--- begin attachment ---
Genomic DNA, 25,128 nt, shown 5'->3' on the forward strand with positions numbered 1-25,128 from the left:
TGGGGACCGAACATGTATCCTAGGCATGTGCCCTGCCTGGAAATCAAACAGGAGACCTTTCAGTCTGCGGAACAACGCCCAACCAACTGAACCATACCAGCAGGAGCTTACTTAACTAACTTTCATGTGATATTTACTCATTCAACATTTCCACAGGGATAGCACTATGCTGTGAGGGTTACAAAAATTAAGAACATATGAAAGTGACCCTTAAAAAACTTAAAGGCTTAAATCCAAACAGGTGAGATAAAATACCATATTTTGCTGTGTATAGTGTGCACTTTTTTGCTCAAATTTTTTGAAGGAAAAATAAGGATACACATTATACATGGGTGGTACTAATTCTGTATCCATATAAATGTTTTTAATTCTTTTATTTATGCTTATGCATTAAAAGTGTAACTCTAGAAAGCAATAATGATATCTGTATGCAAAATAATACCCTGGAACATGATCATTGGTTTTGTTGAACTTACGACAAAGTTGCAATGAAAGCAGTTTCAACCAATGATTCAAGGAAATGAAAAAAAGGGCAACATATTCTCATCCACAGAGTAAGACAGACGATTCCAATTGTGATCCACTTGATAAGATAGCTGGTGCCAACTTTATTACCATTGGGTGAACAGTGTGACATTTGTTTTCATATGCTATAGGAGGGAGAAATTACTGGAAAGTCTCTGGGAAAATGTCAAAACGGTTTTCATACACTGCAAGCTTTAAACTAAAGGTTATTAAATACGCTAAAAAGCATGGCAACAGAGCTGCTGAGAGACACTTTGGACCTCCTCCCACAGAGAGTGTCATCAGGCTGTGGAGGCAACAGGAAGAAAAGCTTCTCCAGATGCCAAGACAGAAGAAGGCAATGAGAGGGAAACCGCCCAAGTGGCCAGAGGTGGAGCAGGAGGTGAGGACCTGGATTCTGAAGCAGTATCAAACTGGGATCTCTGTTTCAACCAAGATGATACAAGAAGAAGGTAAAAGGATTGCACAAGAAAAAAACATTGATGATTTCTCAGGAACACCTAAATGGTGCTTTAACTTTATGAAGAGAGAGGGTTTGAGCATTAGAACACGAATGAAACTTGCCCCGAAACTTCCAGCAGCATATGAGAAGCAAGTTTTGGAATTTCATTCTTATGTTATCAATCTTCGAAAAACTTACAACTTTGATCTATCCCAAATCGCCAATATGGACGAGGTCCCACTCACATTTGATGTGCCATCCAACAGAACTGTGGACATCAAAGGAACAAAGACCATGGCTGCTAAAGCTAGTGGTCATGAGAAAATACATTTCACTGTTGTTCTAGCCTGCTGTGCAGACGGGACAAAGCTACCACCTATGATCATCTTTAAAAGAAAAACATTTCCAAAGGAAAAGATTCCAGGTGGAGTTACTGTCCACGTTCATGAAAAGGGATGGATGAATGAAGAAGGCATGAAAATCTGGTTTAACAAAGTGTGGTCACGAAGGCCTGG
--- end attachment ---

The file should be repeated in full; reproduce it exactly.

Genomic DNA, 25,128 nt, shown 5'->3' on the forward strand with positions numbered 1-25,128 from the left:
TGGGGACCGAACATGTATCCTAGGCATGTGCCCTGCCTGGAAATCAAACAGGAGACCTTTCAGTCTGCGGAACAACGCCCAACCAACTGAACCATACCAGCAGGAGCTTACTTAACTAACTTTCATGTGATATTTACTCATTCAACATTTCCACAGGGATAGCACTATGCTGTGAGGGTTACAAAAATTAAGAACATATGAAAGTGACCCTTAAAAAACTTAAAGGCTTAAATCCAAACAGGTGAGATAAAATACCATATTTTGCTGTGTATAGTGTGCACTTTTTTGCTCAAATTTTTTGAAGGAAAAATAAGGATACACATTATACATGGGTGGTACTAATTCTGTATCCATATAAATGTTTTTAATTCTTTTATTTATGCTTATGCATTAAAAGTGTAACTCTAGAAAGCAATAATGATATCTGTATGCAAAATAATACCCTGGAACATGATCATTGGTTTTGTTGAACTTACGACAAAGTTGCAATGAAAGCAGTTTCAACCAATGATTCAAGGAAATGAAAAAAAGGGCAACATATTCTCATCCACAGAGTAAGACAGACGATTCCAATTGTGATCCACTTGATAAGATAGCTGGTGCCAACTTTATTACCATTGGGTGAACAGTGTGACATTTGTTTTCATATGCTATAGGAGGGAGAAATTACTGGAAAGTCTCTGGGAAAATGTCAAAACGGTTTTCATACACTGCAAGCTTTAAACTAAAGGTTATTAAATACGCTAAAAAGCATGGCAACAGAGCTGCTGAGAGACACTTTGGACCTCCTCCCACAGAGAGTGTCATCAGGCTGTGGAGGCAACAGGAAGAAAAGCTTCTCCAGATGCCAAGACAGAAGAAGGCAATGAGAGGGAAACCGCCCAAGTGGCCAGAGGTGGAGCAGGAGGTGAGGACCTGGATTCTGAAGCAGTATCAAACTGGGATCTCTGTTTCAACCAAGATGATACAAGAAGAAGGTAAAAGGATTGCACAAGAAAAAAACATTGATGATTTCTCAGGAACACCTAAATGGTGCTTTAACTTTATGAAGAGAGAGGGTTTGAGCATTAGAACACGAATGAAACTTGCCCCGAAACTTCCAGCAGCATATGAGAAGCAAGTTTTGGAATTTCATTCTTATGTTATCAATCTTCGAAAAACTTACAACTTTGATCTATCCCAAATCGCCAATATGGACGAGGTCCCACTCACATTTGATGTGCCATCCAACAGAACTGTGGACATCAAAGGAACAAAGACCATGGCTGCTAAAGCTAGTGGTCATGAGAAAATACATTTCACTGTTGTTCTAGCCTGCTGTGCAGACGGGACAAAGCTACCACCTATGATCATCTTTAAAAGAAAAACATTTCCAAAGGAAAAGATTCCAGGTGGAGTTACTGTCCACGTTCATGAAAAGGGATGGATGAATGAAGAAGGCATGAAAATCTGGTTTAACAAAGTGTGGTCACGAAGGCCTGG